American Thanksgiving may be two weeks away, but the holiday season officially began on St. Martin’s Day, November 11th. You may have noticed street decorations out way before what you would expect them to be set up in the United States. The Viennese Christmas Markets begin opening this weekend. Here is a guide for all your holiday merrymaking.
Karlsplatz Christmas Market with photo credit to stadtbekannt.at
There are about 15 markets this year scattered throughout Vienna. Some are classic, like the one at the Rathaus or Karlsplatz. Others are known as “green” markets and are found in parks. A complete listing of the Vienna markets can be found here. In addition, several Austrian states hold their own in their capital city. These include Salzburg (at Schloss Hellbrunn and Cathedral Square below HohenSalzburg), Linz, Graz, Innsbruck and Tirol. There are many others, but these are the big ones.
Then, there are the “weekend only” markets. Schloss Grafenegg’s Advent Market runs from December 5th through December 8th this year. It is unique in that the market is held both outside of and inside the castle. The Rattenberger Market is a a medieval market taking place on weekends only beginning November 28th.
Finally, if you are in the final stretch of your time in Austria and have visited these already, you can take in the markets in Prague, Bratislava, Budapest , Munich and greater Bavaria, or the ones in northern Italy near Tirol.
All the markets offer their own unique theme as well as unique items, but at all of them you will likely find ornament stands, glühwein (each market has a souvenir mug – you pay a deposit on the mug and you either get it back if you return it or you keep the mug), sausages, soup in a bread bowl, and sweets.
Bring cash, maybe some patience, and beware of pickpockets or women offering you a rose and then claiming its yours so that you have to pay her. It’s their most profitable time of year too.
Nikolo and Krampus
Nikolo makes an appearance on the night of December 5th in Vienna. Typically, children leave their shoes out for Nikolo to leave candy coins or small gifts in them and awake to these surprises on December 6th, St. Nicholas Day. Schools usually stage a “Nikolo has been here” event and may even rent a Nikolo for their students. This may be the only opportunity for Austrian children to get pictures with Nikolo. There are no Nikolo picture stations at the local malls although Nikolo may make an appearance at the malls on December 6th if the mall is hosting an event for St. Nicholas Day.
Austrian children also have the anti-St. Nick, the Krampus. As seen in this video, this is a pretty scary concept for young children who fear being taken from their homes by the Krampus if they do not behave.
Every year, St. Nick and the Krampus (many of them actually) make an appearance at Obikirchergasse in the 19th District on December 6th as well as other districts and Christmas markets in Vienna and elsewhere in Austria. The shopping street is blocked off in what is called Perchtenlauf. Perchten means “mask” so Perchtenlauf is a parade of masks. Perchtenlauf participants run around frightening children. It’s like Halloween. Older children may enjoy this while younger children may not.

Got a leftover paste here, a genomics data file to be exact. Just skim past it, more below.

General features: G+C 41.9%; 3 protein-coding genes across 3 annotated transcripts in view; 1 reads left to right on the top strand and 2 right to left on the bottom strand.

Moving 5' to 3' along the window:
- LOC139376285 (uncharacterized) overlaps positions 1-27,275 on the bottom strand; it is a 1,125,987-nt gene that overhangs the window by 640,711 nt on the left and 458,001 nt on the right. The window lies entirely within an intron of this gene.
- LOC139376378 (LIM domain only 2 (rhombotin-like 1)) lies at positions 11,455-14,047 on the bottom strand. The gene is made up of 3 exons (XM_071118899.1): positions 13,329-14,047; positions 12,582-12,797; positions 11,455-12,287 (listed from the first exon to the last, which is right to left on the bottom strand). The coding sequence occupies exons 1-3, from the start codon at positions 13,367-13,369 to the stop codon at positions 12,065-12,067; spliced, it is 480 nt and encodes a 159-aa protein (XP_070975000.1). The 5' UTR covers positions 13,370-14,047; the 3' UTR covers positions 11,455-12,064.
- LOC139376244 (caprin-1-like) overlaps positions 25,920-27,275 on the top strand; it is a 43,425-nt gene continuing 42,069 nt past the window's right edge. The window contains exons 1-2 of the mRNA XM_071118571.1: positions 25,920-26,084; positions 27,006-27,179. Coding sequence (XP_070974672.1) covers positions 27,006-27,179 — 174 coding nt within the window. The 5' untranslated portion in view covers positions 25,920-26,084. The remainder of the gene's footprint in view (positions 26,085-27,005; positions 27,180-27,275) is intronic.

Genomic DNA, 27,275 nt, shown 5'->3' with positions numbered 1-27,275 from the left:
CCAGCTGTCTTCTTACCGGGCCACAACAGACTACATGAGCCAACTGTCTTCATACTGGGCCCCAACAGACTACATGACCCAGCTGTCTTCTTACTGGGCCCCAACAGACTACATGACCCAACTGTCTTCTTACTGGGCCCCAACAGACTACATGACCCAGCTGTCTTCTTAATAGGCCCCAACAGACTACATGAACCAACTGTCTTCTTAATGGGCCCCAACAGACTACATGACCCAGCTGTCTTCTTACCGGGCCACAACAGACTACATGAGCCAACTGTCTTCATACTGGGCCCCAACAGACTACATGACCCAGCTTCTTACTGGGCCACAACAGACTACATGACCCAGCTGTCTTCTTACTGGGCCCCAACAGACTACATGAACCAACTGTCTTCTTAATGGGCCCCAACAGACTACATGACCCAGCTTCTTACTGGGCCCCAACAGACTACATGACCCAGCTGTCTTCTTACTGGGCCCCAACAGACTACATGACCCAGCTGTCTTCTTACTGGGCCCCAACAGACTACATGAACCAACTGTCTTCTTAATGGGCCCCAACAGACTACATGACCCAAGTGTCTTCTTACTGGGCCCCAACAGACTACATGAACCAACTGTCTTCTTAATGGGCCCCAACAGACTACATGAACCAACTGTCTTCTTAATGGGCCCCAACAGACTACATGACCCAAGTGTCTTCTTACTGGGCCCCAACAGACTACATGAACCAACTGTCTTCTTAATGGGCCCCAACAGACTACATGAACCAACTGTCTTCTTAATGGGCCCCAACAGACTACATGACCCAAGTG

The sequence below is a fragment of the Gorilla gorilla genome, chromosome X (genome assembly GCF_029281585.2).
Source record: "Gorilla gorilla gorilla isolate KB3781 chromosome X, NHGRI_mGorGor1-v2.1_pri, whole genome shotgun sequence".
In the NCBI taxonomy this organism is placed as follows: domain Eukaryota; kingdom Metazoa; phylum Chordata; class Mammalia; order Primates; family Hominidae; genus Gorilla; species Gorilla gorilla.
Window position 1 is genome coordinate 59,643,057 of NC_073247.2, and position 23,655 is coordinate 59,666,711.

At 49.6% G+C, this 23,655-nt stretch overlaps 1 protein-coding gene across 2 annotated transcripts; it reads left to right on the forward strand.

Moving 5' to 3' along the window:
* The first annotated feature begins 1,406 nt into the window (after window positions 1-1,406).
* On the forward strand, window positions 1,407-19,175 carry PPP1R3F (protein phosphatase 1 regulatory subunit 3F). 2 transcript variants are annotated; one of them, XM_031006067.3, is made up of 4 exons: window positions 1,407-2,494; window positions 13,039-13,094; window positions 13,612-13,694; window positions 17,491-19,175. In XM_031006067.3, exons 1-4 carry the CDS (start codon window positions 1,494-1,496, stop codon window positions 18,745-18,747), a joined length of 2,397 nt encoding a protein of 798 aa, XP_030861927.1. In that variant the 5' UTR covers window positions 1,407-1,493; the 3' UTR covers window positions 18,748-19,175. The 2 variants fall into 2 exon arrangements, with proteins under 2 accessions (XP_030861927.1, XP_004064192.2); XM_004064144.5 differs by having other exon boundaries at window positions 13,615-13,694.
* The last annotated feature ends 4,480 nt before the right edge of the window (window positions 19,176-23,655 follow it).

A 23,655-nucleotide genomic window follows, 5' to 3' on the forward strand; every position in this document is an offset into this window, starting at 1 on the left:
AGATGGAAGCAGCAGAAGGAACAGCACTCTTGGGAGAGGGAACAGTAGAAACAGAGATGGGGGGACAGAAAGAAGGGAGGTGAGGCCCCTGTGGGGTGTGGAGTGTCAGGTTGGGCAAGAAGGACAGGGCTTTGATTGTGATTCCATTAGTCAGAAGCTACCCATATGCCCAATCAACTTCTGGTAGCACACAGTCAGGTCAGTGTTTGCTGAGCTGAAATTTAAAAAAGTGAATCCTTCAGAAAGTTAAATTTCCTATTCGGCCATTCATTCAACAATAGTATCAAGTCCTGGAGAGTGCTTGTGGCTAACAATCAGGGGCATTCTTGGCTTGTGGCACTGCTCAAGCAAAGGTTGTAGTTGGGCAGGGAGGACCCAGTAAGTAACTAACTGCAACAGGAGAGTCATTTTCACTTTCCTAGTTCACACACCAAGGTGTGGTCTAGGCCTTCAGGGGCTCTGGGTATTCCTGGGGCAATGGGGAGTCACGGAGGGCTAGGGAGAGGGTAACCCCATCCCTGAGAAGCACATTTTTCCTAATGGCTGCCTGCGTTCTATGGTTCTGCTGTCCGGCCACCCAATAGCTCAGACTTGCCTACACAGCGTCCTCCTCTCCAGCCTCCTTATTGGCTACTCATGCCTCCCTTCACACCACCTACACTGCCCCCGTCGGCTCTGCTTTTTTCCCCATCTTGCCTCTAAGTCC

Obikirchergasse has yet to announce whether they will be participating this year. But, if you would like to witness Perchtenlauf, the Prater will be hosting Perchtenlauf on November 30th from 17:00 – 18:30.
The Big Day (December 24th)
Austrian Christmas celebrations take place on December 24th. For many, the Christmas tree does not go up until December 24th. Typically, in families with young children, grandparents or relatives take the children for the day while their parents decorate the tree and children arrive home for Christmas Eve dinner to a decorated tree and gifts around the tree. Some parents buy a tree before the 24th and keep it in a locked room away from prying eyes.
The ChristKind (Christ child) brings gifts to children unlike the more secular Santa Claus in the US. The ChristKind is also the figure present at the Christmas Markets. Families open gifts on the 24th and typically attend Mass on Christmas eve or Christmas day.
Sylvester (New Year’s Eve)
New Year’s Eve is an all day affair with events around the ring. When the clock strikes midnight, the fireworks ensue lasting into the wee hours of the morning. For some of us lucky folks with housing high above the city, it is a spectacular sight to see all the different areas of Vienna light up. If you have pets, be forewarned.
Three Kings Day/Epiphany (January 6th)
The season draws to a close on January 6th. On this day, you will find children dressed up like the Three Kings walking around the city and knocking on doors collecting money for different charities. In exchange for your donation, they write in chalk above the door C.M.B 2015 (or whatever year it is). This stands for Casper, Melchior and Balthazar (the Three Kings) or as this writer describes “”Christus Mansionem Benedictat” (Christ bless this home). I can only liken this to Trick or Treating for UNICEF only with a blessing in exchange for the donation.
Have a wonderful Holiday season!